5. Pet or puppy deposit scam
So, you want to buy a puppy? That’s cute. But really though, you should adopt. One of the reasons is that you could lose a considerable amount of money by trying to buy a dog, puppy, or even a cat.
Purebreds can be very expensive, and scammers know that. They count on people’s desire to save money when buying stuff, and therefore, they’re trying to sell you purebred pets at absurdly low prices. To reserve the pet before someone else snags it, they ask for a deposit via Cash App.
You see where this is going. You lose the deposit, and you never get to even pet the damn dog.
What’s the bottom line here? Go to your local shelter and adopt a dog. Easy, peasy.
6. Romance scam
Romance scams reached a record $304 million in losses reported to the Federal Trade Commission in 2020. A rise of about 50% from 2019.
Romance scammers will make fake profiles on various social media sites, dating apps, and dating sites. FTC says that the scammers will most often tell you that they live or are traveling outside of the US. They’re ‘working on an oil rig’, or they’re ‘in the military’, or even serve as ‘doctors for international organization’.
The scammers will ‘fall in love’ with you very quickly and then start asking you to transfer them money via Cash App, gift cards, or other similar, irreversible transfers.
They’ll always make an excuse why they can’t meet with you and why they need you to send them money.
Romance scammers often ask for money for the following reasons (according to the FTC’s report):
- pay for a plane ticket or other travel expenses
- pay for surgery or other medical expenses
- pay customs fees to retrieve something
- pay off gambling debts
- pay for a visa or other official travel documents
Because social media profiles can be faked so easily, googling someone can reveal things about this sudden love interest but also doesn’t have to. A person with only a few Facebook friends should immediately raise red flags, but not necessarily.
The FTC suggests to ‘do a reverse image search of the person’s profile picture to see if it’s associated with another name or with details that don’t match up – those are signs of a scam.’ Yes, scammers will use real person’s photos, which could be an easy way to find out if the person you’re communicating with is real.
I urge you to read what seem to be hundreds of comments on the FTC’s blog, of people that romance scammers contacted, to see their stories. It really is an amazing read.
7. Unsolicited Cash App debit card
Scammers send unsolicited Cash App debit cards through snail mail with an enclosed letter requesting you to download the app and scan the QR code. This is, in fact, a real Cash App card from a real Cash App account that scammers opened in your name.
They could use it as a pass-through account for other scam victims to send money to and transfer the money out of ‘your’ Cash App account in a matter of seconds if they have notifications enabled.
So, how can scammers simply open an account in your name? Since the Equifax data breach in 2017, half of US adults had their information exposed, including their SSN.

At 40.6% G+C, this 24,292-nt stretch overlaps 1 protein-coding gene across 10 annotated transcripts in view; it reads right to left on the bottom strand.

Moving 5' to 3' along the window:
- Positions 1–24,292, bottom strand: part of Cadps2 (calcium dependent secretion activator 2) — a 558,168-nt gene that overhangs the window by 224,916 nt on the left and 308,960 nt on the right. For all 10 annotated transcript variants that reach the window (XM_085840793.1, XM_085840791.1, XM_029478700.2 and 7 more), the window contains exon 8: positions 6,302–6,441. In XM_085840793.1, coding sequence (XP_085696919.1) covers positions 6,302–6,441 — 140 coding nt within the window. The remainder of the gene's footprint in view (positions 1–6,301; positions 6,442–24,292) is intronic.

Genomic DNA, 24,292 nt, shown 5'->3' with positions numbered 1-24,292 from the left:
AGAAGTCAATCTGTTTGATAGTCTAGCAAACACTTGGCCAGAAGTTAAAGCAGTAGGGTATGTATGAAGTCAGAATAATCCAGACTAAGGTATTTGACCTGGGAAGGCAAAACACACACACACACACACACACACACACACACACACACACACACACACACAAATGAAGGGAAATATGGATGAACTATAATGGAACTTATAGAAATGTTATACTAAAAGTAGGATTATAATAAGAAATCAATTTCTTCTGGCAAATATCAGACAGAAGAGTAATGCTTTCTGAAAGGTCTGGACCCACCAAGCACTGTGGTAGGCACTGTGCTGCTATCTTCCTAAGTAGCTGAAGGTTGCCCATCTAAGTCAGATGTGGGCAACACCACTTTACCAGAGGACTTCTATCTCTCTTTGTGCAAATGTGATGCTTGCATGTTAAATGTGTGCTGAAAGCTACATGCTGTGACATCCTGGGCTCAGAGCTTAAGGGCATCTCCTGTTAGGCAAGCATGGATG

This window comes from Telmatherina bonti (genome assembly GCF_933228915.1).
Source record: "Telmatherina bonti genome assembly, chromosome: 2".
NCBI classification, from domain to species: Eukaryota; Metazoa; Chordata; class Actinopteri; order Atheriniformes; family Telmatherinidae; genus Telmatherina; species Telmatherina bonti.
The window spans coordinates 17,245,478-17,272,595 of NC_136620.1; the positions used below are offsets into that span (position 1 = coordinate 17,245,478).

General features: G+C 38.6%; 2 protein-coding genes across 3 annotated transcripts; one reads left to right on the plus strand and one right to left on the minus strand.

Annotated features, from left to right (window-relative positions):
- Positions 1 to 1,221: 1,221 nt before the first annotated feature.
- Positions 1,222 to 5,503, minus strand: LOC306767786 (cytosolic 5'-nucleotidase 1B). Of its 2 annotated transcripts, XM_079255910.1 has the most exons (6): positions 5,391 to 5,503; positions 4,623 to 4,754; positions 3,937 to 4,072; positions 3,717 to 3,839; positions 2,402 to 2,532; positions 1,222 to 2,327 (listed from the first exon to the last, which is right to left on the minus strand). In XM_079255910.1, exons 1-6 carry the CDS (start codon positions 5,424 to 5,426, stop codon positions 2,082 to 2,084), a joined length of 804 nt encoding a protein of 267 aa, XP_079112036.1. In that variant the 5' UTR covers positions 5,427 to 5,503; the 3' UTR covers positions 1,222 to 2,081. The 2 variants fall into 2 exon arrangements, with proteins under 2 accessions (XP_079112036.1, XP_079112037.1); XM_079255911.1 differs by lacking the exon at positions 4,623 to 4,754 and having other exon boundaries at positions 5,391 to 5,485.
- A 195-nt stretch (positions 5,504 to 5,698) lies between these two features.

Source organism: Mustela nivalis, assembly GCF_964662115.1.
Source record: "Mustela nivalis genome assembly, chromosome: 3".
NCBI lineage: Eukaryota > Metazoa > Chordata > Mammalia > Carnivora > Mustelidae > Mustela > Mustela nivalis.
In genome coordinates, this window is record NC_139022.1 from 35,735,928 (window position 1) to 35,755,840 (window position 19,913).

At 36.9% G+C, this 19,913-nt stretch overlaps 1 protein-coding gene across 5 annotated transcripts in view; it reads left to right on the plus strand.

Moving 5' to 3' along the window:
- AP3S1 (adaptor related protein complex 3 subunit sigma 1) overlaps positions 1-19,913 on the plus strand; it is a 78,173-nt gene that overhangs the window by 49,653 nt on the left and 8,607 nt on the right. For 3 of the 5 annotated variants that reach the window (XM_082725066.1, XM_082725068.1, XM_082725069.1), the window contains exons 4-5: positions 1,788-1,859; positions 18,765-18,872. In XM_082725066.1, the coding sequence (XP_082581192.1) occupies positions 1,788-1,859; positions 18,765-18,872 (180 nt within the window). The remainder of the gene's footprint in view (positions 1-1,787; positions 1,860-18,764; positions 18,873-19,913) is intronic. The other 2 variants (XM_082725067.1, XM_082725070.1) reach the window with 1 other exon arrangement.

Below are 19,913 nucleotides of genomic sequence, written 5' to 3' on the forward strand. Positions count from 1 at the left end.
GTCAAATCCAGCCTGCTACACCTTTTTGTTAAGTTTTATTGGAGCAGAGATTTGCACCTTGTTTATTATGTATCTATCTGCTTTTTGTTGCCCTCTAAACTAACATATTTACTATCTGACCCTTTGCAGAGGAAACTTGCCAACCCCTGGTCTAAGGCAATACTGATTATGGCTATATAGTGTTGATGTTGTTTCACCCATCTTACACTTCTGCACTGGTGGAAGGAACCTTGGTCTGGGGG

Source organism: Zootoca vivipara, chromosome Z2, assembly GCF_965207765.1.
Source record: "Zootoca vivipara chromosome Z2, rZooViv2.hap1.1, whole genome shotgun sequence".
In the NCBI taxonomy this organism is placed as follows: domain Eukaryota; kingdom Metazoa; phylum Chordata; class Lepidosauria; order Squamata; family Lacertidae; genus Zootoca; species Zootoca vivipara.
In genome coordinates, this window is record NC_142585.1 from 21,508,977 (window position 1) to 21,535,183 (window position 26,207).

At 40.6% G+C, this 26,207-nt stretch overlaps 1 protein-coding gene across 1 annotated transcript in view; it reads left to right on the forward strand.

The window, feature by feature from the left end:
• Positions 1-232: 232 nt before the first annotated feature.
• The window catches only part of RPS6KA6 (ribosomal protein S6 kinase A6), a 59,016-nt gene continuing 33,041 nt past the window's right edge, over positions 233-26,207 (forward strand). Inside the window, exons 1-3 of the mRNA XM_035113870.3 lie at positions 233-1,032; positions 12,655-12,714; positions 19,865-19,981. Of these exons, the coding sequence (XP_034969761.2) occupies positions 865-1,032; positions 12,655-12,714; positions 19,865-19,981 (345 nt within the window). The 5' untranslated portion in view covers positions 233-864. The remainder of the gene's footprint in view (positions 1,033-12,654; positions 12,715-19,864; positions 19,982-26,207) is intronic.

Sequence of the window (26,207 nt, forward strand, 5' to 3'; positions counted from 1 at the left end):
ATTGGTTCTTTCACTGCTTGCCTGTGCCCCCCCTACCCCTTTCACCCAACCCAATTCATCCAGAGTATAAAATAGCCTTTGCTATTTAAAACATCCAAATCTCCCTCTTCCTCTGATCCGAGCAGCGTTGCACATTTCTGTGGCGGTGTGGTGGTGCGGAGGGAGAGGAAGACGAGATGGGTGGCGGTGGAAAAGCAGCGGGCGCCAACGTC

Don’t just throw away the unsolicited card and go on with your day. Get in touch with authorities and get the account closed.
8. Craigslist scams
There’s no shortage of scams on selling websites and apps such as Craigslist. If you are buying or even selling something there, you’re in real danger of losing both your sale item and your money.
As per Craigslist own website, most scam attempts contain one or more of the following in them:
- Inability or refusal to meet face-to-face to complete the transaction.
- Email or text from someone that is not local to your area.
- Vague initial inquiry, e.g., asking about “the item.” Poor grammar/spelling.
- Western Union, Money Gram, cashier check, money order, Cash App, Paypal, Zelle, shipping, escrow service, or a “guarantee.”
You should never pay for something upfront, as there’s a big chance that the seller won’t ship the item after receiving your payment. The same goes for deposits or partial payments. It’s easy money for them as you aren’t protected by your bank, Craigslist, or Cash App.
If the seller did agree to send you the shipment upfront, make sure you have it in your hands before you send the money. They’ll often tell you that they shipped the thing and that it’s safe for you to transfer money. They go as far as to Photoshop a post office receipt to prove the point. You could also get an empty package. Better safe than sorry.
The Craigslist website offers more examples of scams and some sound advice.
9. Fake apartment rentals
This one hits close to home. However, it wasn’t Cash App that was used, as it didn’t even exist at the time. My girlfriend at the time (now wife) got scammed out of an apartment rental in Amsterdam a good few years back.
She and her friends were booking an apartment for New Year’s Eve. The scammer posted photos of a real apartment on a booking website. The problem was, the apartment wasn’t his. They transferred him the deposit and he was messaging and taking calls until the last moment basically, when he disappeared.
Long story short, they never got their money back, but a neighbor, a nice old lady, took them all in, and they even went out to a party with her. Thank God there are still nice people out there.
This is a pretty easy scam to pull off and to fall for. Scammers post fake listings of real, previously advertised apartments. They list an amazing price for the would-be renter and then sit back and collect rent deposits and ‘application’ fees.
Once you transfer the money via Cash App, Venmo, or Zelle – it’s gone. The transaction can’t be cancelled or money refunded.
The pandemic has 10xd these scams as everyone was moving to virtual viewings and online leases.
If the person who posted the listing answers your questions by urging you to put down a deposit fast don’t give in to the rush and transfer the money. Real landlords will show you the house in person and take a check or a bank transfer rather than Cash App payment or wire transfer.
10. Call, email, and text phishing